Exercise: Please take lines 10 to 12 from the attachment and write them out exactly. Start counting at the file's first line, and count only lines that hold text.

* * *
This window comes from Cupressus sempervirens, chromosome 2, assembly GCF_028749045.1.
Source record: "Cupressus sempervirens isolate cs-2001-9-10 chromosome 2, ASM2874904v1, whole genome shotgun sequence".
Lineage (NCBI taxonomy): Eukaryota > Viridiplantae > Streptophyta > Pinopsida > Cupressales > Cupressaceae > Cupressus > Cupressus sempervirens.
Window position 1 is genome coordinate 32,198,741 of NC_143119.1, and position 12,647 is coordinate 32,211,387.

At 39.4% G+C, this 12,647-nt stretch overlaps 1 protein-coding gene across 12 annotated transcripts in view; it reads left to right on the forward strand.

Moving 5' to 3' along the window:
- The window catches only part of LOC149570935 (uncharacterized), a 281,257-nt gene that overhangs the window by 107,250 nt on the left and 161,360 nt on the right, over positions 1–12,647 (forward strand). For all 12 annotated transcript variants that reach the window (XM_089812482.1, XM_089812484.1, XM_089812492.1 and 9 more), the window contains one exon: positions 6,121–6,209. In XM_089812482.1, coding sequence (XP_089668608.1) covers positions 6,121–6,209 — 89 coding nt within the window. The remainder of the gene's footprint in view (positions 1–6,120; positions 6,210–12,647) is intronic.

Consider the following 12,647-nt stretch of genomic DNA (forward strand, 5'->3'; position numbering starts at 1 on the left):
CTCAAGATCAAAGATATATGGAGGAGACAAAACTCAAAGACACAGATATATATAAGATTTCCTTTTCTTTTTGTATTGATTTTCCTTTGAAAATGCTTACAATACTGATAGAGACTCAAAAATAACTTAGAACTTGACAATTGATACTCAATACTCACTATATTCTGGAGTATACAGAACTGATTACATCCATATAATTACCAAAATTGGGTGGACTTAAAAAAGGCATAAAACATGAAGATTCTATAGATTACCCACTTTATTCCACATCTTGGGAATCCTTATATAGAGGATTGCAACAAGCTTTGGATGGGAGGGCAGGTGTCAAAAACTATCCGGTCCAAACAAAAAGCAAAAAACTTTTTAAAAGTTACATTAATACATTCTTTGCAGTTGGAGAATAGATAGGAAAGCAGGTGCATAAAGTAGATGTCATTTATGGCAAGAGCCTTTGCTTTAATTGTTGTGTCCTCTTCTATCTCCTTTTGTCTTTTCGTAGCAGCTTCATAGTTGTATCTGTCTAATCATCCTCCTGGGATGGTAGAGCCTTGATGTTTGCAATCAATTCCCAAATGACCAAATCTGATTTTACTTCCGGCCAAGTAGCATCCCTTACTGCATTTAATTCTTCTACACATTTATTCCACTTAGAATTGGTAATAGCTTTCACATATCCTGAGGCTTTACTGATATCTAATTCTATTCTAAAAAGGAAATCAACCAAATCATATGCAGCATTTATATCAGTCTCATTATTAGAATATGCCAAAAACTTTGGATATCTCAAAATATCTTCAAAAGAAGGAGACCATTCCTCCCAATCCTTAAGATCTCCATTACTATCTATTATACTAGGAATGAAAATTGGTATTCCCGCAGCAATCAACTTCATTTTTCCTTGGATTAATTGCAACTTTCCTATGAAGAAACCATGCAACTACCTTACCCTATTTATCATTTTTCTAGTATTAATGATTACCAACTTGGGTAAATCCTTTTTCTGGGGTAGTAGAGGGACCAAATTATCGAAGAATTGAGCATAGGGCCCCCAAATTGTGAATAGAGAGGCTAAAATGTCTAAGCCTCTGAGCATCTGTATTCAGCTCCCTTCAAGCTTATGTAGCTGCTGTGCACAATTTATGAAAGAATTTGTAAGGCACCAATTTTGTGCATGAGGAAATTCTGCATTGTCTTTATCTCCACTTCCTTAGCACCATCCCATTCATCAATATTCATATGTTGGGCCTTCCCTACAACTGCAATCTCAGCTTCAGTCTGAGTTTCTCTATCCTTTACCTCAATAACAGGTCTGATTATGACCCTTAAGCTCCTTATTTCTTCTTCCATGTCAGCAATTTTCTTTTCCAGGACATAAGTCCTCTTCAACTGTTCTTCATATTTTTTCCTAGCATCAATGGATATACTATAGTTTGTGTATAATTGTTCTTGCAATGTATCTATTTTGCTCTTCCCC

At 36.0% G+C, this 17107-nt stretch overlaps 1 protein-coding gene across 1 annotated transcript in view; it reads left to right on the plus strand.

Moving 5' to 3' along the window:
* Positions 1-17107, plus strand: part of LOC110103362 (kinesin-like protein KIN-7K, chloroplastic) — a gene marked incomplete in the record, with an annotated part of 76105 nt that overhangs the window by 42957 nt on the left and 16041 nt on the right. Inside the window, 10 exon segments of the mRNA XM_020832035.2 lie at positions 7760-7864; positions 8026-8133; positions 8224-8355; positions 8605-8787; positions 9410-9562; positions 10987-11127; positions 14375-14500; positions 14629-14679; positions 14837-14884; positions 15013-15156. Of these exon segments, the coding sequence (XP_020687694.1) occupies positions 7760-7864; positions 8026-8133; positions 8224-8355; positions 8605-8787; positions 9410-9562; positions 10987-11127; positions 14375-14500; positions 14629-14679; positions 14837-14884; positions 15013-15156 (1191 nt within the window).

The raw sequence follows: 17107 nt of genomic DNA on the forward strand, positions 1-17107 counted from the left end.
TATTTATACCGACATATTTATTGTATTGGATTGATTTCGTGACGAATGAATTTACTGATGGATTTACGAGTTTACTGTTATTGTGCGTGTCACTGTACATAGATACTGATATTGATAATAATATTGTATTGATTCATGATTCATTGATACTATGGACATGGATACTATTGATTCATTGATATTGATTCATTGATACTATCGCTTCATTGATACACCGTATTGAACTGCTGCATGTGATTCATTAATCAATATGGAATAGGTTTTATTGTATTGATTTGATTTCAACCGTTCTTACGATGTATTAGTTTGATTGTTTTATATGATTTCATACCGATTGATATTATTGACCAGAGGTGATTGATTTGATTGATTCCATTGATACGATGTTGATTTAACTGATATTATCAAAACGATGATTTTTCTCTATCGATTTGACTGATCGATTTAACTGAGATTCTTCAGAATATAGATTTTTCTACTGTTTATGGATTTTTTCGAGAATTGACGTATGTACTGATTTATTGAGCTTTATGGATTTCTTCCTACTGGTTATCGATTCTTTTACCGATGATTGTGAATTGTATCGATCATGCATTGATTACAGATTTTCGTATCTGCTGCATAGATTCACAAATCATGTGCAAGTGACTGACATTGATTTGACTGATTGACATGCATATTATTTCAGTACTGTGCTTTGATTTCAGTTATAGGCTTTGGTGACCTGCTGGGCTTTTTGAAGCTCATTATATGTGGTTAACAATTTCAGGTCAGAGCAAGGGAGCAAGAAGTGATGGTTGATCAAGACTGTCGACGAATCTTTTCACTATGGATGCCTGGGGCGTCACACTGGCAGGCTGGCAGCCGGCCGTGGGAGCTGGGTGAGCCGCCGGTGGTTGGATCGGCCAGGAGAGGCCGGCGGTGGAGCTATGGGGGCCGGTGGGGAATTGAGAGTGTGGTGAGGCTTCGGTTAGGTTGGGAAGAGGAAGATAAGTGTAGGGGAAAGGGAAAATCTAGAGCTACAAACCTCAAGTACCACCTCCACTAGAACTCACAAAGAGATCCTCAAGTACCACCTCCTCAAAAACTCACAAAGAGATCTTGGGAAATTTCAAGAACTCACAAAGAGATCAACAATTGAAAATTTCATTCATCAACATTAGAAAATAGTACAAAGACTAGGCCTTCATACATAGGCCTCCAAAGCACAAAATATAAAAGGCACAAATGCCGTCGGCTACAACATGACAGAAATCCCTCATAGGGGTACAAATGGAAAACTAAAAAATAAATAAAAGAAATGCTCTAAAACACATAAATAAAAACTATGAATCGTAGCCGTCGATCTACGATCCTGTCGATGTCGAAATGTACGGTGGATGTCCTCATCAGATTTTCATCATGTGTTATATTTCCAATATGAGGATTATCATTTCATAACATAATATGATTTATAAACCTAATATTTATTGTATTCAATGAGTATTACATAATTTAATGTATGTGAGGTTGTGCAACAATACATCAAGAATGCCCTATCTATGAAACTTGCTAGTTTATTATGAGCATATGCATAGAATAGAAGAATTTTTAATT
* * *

At 36.0% G+C, this 17107-nt stretch overlaps 1 protein-coding gene across 1 annotated transcript in view; it reads left to right on the plus strand.

Moving 5' to 3' along the window:
* Positions 1-17107, plus strand: part of LOC110103362 (kinesin-like protein KIN-7K, chloroplastic) — a gene marked incomplete in the record, with an annotated part of 76105 nt that overhangs the window by 42957 nt on the left and 16041 nt on the right. Inside the window, 10 exon segments of the mRNA XM_020832035.2 lie at positions 7760-7864; positions 8026-8133; positions 8224-8355; positions 8605-8787; positions 9410-9562; positions 10987-11127; positions 14375-14500; positions 14629-14679; positions 14837-14884; positions 15013-15156. Of these exon segments, the coding sequence (XP_020687694.1) occupies positions 7760-7864; positions 8026-8133; positions 8224-8355; positions 8605-8787; positions 9410-9562; positions 10987-11127; positions 14375-14500; positions 14629-14679; positions 14837-14884; positions 15013-15156 (1191 nt within the window).